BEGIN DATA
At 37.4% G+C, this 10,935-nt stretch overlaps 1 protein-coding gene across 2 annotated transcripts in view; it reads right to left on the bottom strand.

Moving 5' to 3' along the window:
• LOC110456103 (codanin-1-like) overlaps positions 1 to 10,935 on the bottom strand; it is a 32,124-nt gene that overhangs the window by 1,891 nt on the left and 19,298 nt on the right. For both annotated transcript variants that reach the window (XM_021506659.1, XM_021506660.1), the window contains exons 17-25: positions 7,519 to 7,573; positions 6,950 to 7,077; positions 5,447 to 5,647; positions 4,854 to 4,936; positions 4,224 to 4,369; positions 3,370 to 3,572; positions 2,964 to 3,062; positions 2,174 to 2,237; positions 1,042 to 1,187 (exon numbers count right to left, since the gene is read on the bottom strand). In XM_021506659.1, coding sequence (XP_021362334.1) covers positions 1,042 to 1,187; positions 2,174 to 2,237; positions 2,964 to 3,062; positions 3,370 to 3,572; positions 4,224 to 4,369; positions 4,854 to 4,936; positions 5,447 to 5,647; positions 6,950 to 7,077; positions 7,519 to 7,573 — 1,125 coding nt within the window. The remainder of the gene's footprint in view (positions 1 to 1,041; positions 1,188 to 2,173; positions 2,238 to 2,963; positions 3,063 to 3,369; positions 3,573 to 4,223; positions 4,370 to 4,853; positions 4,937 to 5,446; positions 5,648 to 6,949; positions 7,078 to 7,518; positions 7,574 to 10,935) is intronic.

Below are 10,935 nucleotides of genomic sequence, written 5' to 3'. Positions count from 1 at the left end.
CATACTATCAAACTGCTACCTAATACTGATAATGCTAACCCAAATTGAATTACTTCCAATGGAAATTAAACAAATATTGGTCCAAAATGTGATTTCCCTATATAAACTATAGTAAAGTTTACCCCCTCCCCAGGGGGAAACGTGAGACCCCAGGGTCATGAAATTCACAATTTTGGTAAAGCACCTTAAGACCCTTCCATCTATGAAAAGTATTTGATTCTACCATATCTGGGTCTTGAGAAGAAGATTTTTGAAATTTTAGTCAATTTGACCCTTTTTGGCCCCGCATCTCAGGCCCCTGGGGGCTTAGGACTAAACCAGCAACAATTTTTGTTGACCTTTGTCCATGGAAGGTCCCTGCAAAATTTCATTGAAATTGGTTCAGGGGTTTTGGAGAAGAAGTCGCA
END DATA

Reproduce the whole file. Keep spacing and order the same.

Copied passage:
At 37.4% G+C, this 10,935-nt stretch overlaps 1 protein-coding gene across 2 annotated transcripts in view; it reads right to left on the bottom strand.

Moving 5' to 3' along the window:
• LOC110456103 (codanin-1-like) overlaps positions 1 to 10,935 on the bottom strand; it is a 32,124-nt gene that overhangs the window by 1,891 nt on the left and 19,298 nt on the right. For both annotated transcript variants that reach the window (XM_021506659.1, XM_021506660.1), the window contains exons 17-25: positions 7,519 to 7,573; positions 6,950 to 7,077; positions 5,447 to 5,647; positions 4,854 to 4,936; positions 4,224 to 4,369; positions 3,370 to 3,572; positions 2,964 to 3,062; positions 2,174 to 2,237; positions 1,042 to 1,187 (exon numbers count right to left, since the gene is read on the bottom strand). In XM_021506659.1, coding sequence (XP_021362334.1) covers positions 1,042 to 1,187; positions 2,174 to 2,237; positions 2,964 to 3,062; positions 3,370 to 3,572; positions 4,224 to 4,369; positions 4,854 to 4,936; positions 5,447 to 5,647; positions 6,950 to 7,077; positions 7,519 to 7,573 — 1,125 coding nt within the window. The remainder of the gene's footprint in view (positions 1 to 1,041; positions 1,188 to 2,173; positions 2,238 to 2,963; positions 3,063 to 3,369; positions 3,573 to 4,223; positions 4,370 to 4,853; positions 4,937 to 5,446; positions 5,648 to 6,949; positions 7,078 to 7,518; positions 7,574 to 10,935) is intronic.

Below are 10,935 nucleotides of genomic sequence, written 5' to 3'. Positions count from 1 at the left end.
CATACTATCAAACTGCTACCTAATACTGATAATGCTAACCCAAATTGAATTACTTCCAATGGAAATTAAACAAATATTGGTCCAAAATGTGATTTCCCTATATAAACTATAGTAAAGTTTACCCCCTCCCCAGGGGGAAACGTGAGACCCCAGGGTCATGAAATTCACAATTTTGGTAAAGCACCTTAAGACCCTTCCATCTATGAAAAGTATTTGATTCTACCATATCTGGGTCTTGAGAAGAAGATTTTTGAAATTTTAGTCAATTTGACCCTTTTTGGCCCCGCATCTCAGGCCCCTGGGGGCTTAGGACTAAACCAGCAACAATTTTTGTTGACCTTTGTCCATGGAAGGTCCCTGCAAAATTTCATTGAAATTGGTTCAGGGGTTTTGGAGAAGAAGTCGCA